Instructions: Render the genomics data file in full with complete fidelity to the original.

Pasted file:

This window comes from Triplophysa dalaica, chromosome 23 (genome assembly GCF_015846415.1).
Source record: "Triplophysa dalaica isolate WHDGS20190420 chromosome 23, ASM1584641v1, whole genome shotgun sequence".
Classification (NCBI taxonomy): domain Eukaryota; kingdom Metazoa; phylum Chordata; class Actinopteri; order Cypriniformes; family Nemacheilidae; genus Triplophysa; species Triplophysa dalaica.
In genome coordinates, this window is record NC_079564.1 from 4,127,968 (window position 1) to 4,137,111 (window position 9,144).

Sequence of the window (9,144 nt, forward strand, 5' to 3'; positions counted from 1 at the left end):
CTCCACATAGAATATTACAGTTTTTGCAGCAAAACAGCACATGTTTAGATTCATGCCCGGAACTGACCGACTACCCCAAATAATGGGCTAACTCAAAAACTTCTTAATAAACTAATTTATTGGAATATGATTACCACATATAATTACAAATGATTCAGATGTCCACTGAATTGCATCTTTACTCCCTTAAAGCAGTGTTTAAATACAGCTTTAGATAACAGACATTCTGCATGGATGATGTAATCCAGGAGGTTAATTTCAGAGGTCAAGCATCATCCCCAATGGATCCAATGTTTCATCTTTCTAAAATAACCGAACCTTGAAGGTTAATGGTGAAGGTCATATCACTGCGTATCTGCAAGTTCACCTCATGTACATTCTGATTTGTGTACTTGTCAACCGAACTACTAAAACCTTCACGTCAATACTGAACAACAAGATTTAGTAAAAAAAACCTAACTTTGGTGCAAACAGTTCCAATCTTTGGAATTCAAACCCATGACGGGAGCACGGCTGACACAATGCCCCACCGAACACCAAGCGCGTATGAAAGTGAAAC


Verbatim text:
This window comes from Triplophysa dalaica, chromosome 23 (genome assembly GCF_015846415.1).
Source record: "Triplophysa dalaica isolate WHDGS20190420 chromosome 23, ASM1584641v1, whole genome shotgun sequence".
Classification (NCBI taxonomy): domain Eukaryota; kingdom Metazoa; phylum Chordata; class Actinopteri; order Cypriniformes; family Nemacheilidae; genus Triplophysa; species Triplophysa dalaica.
In genome coordinates, this window is record NC_079564.1 from 4,127,968 (window position 1) to 4,137,111 (window position 9,144).

Sequence of the window (9,144 nt, forward strand, 5' to 3'; positions counted from 1 at the left end):
CTCCACATAGAATATTACAGTTTTTGCAGCAAAACAGCACATGTTTAGATTCATGCCCGGAACTGACCGACTACCCCAAATAATGGGCTAACTCAAAAACTTCTTAATAAACTAATTTATTGGAATATGATTACCACATATAATTACAAATGATTCAGATGTCCACTGAATTGCATCTTTACTCCCTTAAAGCAGTGTTTAAATACAGCTTTAGATAACAGACATTCTGCATGGATGATGTAATCCAGGAGGTTAATTTCAGAGGTCAAGCATCATCCCCAATGGATCCAATGTTTCATCTTTCTAAAATAACCGAACCTTGAAGGTTAATGGTGAAGGTCATATCACTGCGTATCTGCAAGTTCACCTCATGTACATTCTGATTTGTGTACTTGTCAACCGAACTACTAAAACCTTCACGTCAATACTGAACAACAAGATTTAGTAAAAAAAACCTAACTTTGGTGCAAACAGTTCCAATCTTTGGAATTCAAACCCATGACGGGAGCACGGCTGACACAATGCCCCACCGAACACCAAGCGCGTATGAAAGTGAAAC